It’s mid October and this means the weather should be cooling off for most of our nation. Many people wonder if they should be drinking as much water in the cooler weather as in our warm and hot summers.
The danger of dehydration is year round. Our bodies need water continuously. People can easily become dehydrated if they are drinking less than six eight-ounce glasses of water per day. A great way to help get this much water into your diet is to drink it with your meals.
Our bodies are 70% water every day of the year, regardless of the seasons. We need to maintain this percentage for optimal health. Obviously, if we are working out, creating excessive sweat and perspiration, we may need even more water than on a typical day in which we are not exercising.
To help avoid dehydration as the weather gets cooler, try some of these tips –
- Pack water to take with you before you leave home. Bottled water will work but a container of filtered water is best.
- Even if you are not thirsty, drink water often.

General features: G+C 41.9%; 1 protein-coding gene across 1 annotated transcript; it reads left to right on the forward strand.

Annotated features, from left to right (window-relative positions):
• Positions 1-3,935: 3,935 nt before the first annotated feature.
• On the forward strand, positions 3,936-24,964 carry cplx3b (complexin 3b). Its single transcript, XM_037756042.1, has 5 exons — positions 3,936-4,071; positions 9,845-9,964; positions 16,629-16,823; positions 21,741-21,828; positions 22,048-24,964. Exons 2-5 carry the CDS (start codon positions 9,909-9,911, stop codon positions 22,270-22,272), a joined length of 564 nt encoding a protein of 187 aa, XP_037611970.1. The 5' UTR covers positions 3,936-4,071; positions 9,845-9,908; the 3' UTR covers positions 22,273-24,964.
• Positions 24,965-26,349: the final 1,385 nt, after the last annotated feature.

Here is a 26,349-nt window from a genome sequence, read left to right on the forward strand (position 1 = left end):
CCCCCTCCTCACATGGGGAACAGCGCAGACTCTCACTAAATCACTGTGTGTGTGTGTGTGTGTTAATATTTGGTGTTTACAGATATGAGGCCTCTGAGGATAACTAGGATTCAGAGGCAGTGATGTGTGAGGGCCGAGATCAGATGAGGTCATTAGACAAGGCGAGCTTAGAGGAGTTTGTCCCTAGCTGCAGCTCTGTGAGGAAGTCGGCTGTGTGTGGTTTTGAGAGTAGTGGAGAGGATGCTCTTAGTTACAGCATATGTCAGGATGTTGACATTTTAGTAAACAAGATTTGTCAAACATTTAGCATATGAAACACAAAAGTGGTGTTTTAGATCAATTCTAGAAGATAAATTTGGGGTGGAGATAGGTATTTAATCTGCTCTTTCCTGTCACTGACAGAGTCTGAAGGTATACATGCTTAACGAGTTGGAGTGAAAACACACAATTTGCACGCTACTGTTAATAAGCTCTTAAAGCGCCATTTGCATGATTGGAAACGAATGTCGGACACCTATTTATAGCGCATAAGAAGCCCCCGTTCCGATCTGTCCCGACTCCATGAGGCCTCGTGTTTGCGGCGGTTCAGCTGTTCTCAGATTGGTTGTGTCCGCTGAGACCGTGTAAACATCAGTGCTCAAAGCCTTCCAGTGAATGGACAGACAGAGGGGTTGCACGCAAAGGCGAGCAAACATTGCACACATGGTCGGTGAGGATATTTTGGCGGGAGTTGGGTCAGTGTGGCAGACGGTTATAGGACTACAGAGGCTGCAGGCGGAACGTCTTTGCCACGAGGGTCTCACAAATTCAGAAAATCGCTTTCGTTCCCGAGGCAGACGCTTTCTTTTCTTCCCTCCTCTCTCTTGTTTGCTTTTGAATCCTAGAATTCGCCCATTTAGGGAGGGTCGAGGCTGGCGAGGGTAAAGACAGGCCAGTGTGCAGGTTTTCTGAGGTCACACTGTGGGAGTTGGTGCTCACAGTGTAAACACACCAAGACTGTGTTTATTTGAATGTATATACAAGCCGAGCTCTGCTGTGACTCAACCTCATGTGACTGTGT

- If you don’t feel like drinking water, find a substitute to sip on. Drinking a warm non-caffeinated drink, such as hot tea should help your body stay hydrated.
- Certain fluids, such as alcohol, carbonated drinks and caffeinated drinks, can actually dehydrate the body. Certain sports drinks and energy drinks are dehydrating as well.
- Monitor your urine output. Make sure you are urinating normally and the color is a light yellow or clear. If your urine is dark yellow, you should be drinking more water.
- Fatigue, lethargy, feeling lightheaded and even changes in your mood may be early signs of dehydration, especially irritability.
- If you should find yourself holding fluid, for example in your hands, ankles, face, etc., this could also be a sign of early dehydration. Your body is clinging to the fluid you have given it because your cells do not know when they are getting more water. Make sure you are giving your body good, clean water on a regular basis. Highly alkaline, mineralized water is best.
Until next time,